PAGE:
The death penalty could be abolished in Ohio under upcoming bipartisan legislation announced Tuesday — the latest in what has been years of effort to end capital punishment in the state.
State senators from both sides of the aisle called for an end to the practice, citing the financial blow to taxpayers to keep an inmate on death row, the lack of lethal injection drugs that has led to an unofficial moratorium on executions in the state, the danger of executing an innocent person and questions over a state's right to end a life.
"This isn’t a Republican or Democratic issue," said bill sponsor Sen. Nickie Antonio, a Lakewood Democrat. "No matter what a person’s reason for supporting this legislation, it’s critical for our own collective humanity."
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The proposal is far from new. Antonio and GOP Sen. Steve Huffman of Tipp City introduced the measure last session. It failed to get any traction, as it has for several legislative sessions despite support from some of the majority Republicans.
But growing public opposition to the death penalty has Antonio hopeful this time around, she said at Tuesday's press conference, as does a fresh General Assembly that includes a dozen Senators who support ending the death penalty.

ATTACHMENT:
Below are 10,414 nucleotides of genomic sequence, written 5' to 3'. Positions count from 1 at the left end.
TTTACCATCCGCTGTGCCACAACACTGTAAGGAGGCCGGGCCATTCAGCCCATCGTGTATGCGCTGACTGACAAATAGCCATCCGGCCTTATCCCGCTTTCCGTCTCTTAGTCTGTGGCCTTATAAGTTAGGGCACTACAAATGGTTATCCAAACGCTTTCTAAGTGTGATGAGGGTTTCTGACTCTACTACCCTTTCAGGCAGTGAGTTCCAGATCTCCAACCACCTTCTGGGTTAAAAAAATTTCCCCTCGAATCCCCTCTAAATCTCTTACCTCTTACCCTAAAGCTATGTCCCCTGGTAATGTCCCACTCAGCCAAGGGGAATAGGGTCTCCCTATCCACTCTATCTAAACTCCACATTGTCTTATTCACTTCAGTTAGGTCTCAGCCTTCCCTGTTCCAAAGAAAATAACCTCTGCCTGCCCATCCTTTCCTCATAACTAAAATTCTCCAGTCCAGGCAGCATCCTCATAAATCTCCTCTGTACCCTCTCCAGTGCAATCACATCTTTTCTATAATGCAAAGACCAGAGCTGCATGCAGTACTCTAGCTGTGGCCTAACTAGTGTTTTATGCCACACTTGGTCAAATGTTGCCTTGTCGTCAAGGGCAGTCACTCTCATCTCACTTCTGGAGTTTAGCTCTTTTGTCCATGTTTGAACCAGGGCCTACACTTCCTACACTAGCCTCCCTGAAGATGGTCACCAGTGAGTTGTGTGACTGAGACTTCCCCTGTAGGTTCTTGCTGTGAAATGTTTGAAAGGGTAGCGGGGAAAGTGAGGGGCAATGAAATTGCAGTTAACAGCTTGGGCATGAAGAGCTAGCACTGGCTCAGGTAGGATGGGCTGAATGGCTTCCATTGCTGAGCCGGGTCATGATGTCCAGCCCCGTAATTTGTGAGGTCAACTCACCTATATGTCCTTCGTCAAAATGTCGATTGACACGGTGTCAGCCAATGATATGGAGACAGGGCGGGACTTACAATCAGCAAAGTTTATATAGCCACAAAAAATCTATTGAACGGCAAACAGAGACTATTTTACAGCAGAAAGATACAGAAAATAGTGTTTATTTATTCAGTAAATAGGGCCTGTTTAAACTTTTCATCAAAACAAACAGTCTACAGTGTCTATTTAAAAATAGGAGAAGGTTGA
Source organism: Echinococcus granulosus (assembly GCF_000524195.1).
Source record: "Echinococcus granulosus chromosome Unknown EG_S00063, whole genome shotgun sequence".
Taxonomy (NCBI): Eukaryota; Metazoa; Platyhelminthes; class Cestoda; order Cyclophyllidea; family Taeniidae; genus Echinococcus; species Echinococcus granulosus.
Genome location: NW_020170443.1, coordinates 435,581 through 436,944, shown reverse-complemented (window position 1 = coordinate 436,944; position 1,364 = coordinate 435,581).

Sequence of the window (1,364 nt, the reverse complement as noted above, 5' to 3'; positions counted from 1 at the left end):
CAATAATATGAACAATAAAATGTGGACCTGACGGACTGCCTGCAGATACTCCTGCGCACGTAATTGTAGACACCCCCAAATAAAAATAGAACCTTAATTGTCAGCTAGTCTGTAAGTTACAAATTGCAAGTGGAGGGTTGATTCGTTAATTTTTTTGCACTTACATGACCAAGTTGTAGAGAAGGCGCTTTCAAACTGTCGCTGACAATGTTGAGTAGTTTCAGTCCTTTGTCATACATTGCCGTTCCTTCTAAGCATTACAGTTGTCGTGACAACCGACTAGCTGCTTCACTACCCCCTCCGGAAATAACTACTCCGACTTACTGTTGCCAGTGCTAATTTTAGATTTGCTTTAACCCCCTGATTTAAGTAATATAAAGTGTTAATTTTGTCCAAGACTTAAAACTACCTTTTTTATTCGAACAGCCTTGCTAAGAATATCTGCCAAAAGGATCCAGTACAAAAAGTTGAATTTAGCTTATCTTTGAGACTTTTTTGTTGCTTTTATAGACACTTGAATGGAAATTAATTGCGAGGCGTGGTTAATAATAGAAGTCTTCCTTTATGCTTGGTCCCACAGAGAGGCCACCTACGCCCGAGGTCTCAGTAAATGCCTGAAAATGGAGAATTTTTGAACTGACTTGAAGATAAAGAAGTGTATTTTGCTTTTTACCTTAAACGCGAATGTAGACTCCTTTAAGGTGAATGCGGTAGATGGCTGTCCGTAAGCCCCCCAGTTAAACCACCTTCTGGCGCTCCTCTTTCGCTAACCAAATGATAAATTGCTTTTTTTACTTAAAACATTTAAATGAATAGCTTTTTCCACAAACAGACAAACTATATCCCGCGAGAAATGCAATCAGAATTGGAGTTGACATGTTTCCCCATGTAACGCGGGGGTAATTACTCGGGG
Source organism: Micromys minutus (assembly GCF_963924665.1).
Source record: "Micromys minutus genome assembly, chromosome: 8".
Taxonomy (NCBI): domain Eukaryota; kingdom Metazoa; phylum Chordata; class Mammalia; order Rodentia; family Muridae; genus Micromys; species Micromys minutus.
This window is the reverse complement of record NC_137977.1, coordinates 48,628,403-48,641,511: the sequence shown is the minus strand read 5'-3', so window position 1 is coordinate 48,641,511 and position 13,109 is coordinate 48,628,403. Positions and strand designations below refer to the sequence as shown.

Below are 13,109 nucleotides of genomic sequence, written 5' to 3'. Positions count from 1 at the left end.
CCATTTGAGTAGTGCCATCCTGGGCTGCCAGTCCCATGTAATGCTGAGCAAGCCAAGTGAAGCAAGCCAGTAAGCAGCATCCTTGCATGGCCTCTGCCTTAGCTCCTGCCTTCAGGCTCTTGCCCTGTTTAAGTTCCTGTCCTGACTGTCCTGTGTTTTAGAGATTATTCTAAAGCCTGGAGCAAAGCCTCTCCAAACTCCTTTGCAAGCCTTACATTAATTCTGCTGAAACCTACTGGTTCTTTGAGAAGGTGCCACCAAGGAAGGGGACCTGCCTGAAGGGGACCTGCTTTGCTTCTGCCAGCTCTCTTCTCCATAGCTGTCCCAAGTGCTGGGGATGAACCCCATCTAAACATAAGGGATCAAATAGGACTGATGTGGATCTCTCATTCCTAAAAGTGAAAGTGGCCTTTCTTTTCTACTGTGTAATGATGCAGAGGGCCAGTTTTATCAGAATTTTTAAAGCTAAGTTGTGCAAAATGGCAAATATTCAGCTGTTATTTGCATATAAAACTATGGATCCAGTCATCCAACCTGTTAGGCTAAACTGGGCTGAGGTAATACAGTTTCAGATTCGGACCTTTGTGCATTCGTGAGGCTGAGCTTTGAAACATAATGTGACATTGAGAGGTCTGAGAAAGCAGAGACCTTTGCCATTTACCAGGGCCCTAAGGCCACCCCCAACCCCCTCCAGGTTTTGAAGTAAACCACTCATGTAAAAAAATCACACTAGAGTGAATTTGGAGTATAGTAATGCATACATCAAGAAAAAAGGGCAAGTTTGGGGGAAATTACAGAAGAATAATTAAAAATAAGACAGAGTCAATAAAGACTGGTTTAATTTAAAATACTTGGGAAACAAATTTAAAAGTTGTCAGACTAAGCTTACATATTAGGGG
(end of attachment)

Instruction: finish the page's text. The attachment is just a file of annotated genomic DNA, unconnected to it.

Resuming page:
First-term Republican Sen. Michelle Reynolds said she backs the measure because she is "pro-life" and believes human life should not be used as a bargaining chip.
"Life is our most precious gift, and our statutes should uphold and uplift this," Reynolds said.
It's not clear where legislative leadership could take the bill. GOP Senate President Matt Huffman — Steve Huffman's cousin — supports the death penalty, though he previously said he's open to debate and discussion on the topic. Republican House Speaker Jason Stephens also said he was open to further debate in Legislature.
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Currently, Ohio has an unofficial moratorium on capital punishment, after GOP Gov. Mike DeWine instructed lawmakers to find an alternative method to lethal injection, citing the state's inability to obtain the needed drugs. He has delayed several executions since.
The state’s last execution was July 18, 2018, when Ohio put to death Robert Van Hook for killing David Self in Cincinnati in 1985. Ohio currently has 134 people on death row, according to the nonprofit Death Penalty Information Center.
The Ohio Prosecuting Attorneys Association opposes the legislation, calling it "dangerous" and saying it would cut Ohio's "worst criminals" a break.
Republican Attorney General Dave Yost, a supporter of the death penalty, said in a statement that the bill provides a platform to discuss a needed overhaul of Ohio's capital punishment system, calling it "a farce and a broken promise of justice."